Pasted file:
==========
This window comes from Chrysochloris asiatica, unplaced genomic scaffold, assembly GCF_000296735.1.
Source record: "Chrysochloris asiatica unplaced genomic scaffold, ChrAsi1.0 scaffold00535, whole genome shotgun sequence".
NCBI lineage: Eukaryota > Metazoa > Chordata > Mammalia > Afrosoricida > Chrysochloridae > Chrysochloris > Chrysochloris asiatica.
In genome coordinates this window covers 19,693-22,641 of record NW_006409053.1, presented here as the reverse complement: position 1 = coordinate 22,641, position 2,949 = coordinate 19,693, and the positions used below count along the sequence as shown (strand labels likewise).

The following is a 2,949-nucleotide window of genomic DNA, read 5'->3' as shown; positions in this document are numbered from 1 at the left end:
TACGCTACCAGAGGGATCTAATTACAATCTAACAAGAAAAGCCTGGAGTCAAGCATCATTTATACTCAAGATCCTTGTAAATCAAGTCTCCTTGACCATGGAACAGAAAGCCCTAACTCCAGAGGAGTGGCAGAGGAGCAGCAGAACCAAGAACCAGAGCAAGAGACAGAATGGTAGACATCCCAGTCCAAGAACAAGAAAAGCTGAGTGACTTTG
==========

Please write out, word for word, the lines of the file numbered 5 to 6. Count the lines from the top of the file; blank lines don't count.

The following is a 2,949-nucleotide window of genomic DNA, read 5'->3' as shown; positions in this document are numbered from 1 at the left end:
TACGCTACCAGAGGGATCTAATTACAATCTAACAAGAAAAGCCTGGAGTCAAGCATCATTTATACTCAAGATCCTTGTAAATCAAGTCTCCTTGACCATGGAACAGAAAGCCCTAACTCCAGAGGAGTGGCAGAGGAGCAGCAGAACCAAGAACCAGAGCAAGAGACAGAATGGTAGACATCCCAGTCCAAGAACAAGAAAAGCTGAGTGACTTTG